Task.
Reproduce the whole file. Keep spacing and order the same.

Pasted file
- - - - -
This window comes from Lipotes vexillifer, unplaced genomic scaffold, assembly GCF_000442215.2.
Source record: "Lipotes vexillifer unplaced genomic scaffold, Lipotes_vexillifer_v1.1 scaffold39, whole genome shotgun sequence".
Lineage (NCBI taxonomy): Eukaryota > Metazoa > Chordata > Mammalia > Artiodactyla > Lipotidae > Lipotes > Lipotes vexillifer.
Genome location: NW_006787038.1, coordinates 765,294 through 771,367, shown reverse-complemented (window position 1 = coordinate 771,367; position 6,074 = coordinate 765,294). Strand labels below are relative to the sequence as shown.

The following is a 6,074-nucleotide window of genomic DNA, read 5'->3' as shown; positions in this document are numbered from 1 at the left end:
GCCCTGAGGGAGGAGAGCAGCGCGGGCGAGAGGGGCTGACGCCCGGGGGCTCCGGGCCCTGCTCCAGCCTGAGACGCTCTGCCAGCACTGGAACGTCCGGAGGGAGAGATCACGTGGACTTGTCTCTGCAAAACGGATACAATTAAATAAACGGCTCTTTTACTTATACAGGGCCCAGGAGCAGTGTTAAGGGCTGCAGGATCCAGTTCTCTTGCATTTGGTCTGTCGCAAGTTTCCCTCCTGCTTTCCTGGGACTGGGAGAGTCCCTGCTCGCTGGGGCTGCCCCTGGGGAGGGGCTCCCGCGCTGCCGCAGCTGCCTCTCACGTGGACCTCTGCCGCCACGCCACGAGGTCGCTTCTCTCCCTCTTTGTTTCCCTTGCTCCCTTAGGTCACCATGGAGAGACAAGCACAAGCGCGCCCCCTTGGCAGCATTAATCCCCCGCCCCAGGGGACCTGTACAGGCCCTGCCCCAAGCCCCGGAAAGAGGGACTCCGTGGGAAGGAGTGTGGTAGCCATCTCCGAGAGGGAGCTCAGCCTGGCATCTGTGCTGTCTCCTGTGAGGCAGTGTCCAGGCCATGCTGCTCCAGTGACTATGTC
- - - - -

This window comes from Lipotes vexillifer, unplaced genomic scaffold, assembly GCF_000442215.2.
Source record: "Lipotes vexillifer unplaced genomic scaffold, Lipotes_vexillifer_v1.1 scaffold39, whole genome shotgun sequence".
Lineage (NCBI taxonomy): Eukaryota > Metazoa > Chordata > Mammalia > Artiodactyla > Lipotidae > Lipotes > Lipotes vexillifer.
Genome location: NW_006787038.1, coordinates 765,294 through 771,367, shown reverse-complemented (window position 1 = coordinate 771,367; position 6,074 = coordinate 765,294). Strand labels below are relative to the sequence as shown.

The following is a 6,074-nucleotide window of genomic DNA, read 5'->3' as shown; positions in this document are numbered from 1 at the left end:
GCCCTGAGGGAGGAGAGCAGCGCGGGCGAGAGGGGCTGACGCCCGGGGGCTCCGGGCCCTGCTCCAGCCTGAGACGCTCTGCCAGCACTGGAACGTCCGGAGGGAGAGATCACGTGGACTTGTCTCTGCAAAACGGATACAATTAAATAAACGGCTCTTTTACTTATACAGGGCCCAGGAGCAGTGTTAAGGGCTGCAGGATCCAGTTCTCTTGCATTTGGTCTGTCGCAAGTTTCCCTCCTGCTTTCCTGGGACTGGGAGAGTCCCTGCTCGCTGGGGCTGCCCCTGGGGAGGGGCTCCCGCGCTGCCGCAGCTGCCTCTCACGTGGACCTCTGCCGCCACGCCACGAGGTCGCTTCTCTCCCTCTTTGTTTCCCTTGCTCCCTTAGGTCACCATGGAGAGACAAGCACAAGCGCGCCCCCTTGGCAGCATTAATCCCCCGCCCCAGGGGACCTGTACAGGCCCTGCCCCAAGCCCCGGAAAGAGGGACTCCGTGGGAAGGAGTGTGGTAGCCATCTCCGAGAGGGAGCTCAGCCTGGCATCTGTGCTGTCTCCTGTGAGGCAGTGTCCAGGCCATGCTGCTCCAGTGACTATGTC